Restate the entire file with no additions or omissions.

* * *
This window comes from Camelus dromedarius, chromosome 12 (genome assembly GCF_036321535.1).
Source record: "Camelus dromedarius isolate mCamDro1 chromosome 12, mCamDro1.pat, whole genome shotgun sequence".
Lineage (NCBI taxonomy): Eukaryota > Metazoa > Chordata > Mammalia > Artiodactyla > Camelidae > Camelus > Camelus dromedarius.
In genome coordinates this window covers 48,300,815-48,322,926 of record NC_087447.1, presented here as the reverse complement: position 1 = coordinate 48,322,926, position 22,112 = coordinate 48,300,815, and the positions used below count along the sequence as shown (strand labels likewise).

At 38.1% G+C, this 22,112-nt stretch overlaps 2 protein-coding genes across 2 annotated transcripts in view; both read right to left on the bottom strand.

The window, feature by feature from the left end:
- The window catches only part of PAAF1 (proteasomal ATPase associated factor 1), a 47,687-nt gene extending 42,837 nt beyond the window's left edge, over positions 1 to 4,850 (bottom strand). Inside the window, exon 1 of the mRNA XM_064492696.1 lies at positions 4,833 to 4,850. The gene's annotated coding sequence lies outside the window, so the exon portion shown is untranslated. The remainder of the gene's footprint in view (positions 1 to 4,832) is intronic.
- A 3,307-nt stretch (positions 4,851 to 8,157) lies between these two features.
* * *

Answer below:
This window comes from Camelus dromedarius, chromosome 12 (genome assembly GCF_036321535.1).
Source record: "Camelus dromedarius isolate mCamDro1 chromosome 12, mCamDro1.pat, whole genome shotgun sequence".
Lineage (NCBI taxonomy): Eukaryota > Metazoa > Chordata > Mammalia > Artiodactyla > Camelidae > Camelus > Camelus dromedarius.
In genome coordinates this window covers 48,300,815-48,322,926 of record NC_087447.1, presented here as the reverse complement: position 1 = coordinate 48,322,926, position 22,112 = coordinate 48,300,815, and the positions used below count along the sequence as shown (strand labels likewise).

At 38.1% G+C, this 22,112-nt stretch overlaps 2 protein-coding genes across 2 annotated transcripts in view; both read right to left on the bottom strand.

The window, feature by feature from the left end:
- The window catches only part of PAAF1 (proteasomal ATPase associated factor 1), a 47,687-nt gene extending 42,837 nt beyond the window's left edge, over positions 1 to 4,850 (bottom strand). Inside the window, exon 1 of the mRNA XM_064492696.1 lies at positions 4,833 to 4,850. The gene's annotated coding sequence lies outside the window, so the exon portion shown is untranslated. The remainder of the gene's footprint in view (positions 1 to 4,832) is intronic.
- A 3,307-nt stretch (positions 4,851 to 8,157) lies between these two features.